Genuine with a side of snark

By Theresa Howe

Anthony Bourdain at the Paramount

I have long enjoyed watching Anthony Bourdain’s travel shows. He’s a great writer and his personal story is also compelling. I occasionally find his snarkiness to be grating, but appreciate that he tends to keep it real – would you eat a recently deceased warthog’s colon, raw?

I was curious what the live version would be like, so got tickets for his stop in Seattle at the Paramount. He lived up to his reputation, cutting away at the oh-so-American obsession with fame, the elevation of food to bizarre levels of importance while people are starving in our own country, and the excesses we portray in all of their disturbing glory.

Once he settled into the heart of his talk, it became clear that beyond cooking, beyond travelling, storytelling is what drives him. Yes, he has had many madcap experiences on which to draw and his writing and visual storytelling reflect that. During the Q & A he talked extensively about his move to CNN, how much freedom he and his creative team are given, and how being a part of CNN has allowed him to go to places where he couldn’t previously, like Iran.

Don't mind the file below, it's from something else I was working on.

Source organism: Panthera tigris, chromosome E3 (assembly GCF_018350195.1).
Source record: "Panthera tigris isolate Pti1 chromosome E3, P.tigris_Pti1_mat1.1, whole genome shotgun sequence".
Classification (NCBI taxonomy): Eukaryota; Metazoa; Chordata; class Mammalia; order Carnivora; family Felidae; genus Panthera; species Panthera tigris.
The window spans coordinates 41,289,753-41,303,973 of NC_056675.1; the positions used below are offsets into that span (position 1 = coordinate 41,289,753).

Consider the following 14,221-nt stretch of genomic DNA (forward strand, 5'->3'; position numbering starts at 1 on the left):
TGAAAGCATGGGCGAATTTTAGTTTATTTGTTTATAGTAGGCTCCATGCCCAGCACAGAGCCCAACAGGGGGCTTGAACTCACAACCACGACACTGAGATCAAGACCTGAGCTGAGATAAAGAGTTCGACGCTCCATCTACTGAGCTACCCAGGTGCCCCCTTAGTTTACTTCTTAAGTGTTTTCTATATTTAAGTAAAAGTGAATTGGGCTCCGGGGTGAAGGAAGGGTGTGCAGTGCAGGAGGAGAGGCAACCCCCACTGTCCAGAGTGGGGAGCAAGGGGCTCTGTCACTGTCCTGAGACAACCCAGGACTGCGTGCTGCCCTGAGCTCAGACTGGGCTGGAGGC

He kept circling back to the idea that when visiting places you don’t know and cultures you can’t possibly understand, being surprised and thrown off is exactly what you should be. He also underscored that he goes places, asks really simple questions, usually over a meal, and listens to the amazing stories people tell him. He doesn’t care what’s cooking, he cares about who is cooking it and why and what it means to them.

He remains foul-mouthed, hilarious and opinionated, but beneath snark and sneer, he’s managed to retain a curiosity about the world and the people who live in it and uses that gift to tell some amazing stories. He asks questions, and we get to see the answers.

What’s your favorite way to get people to tell you stories?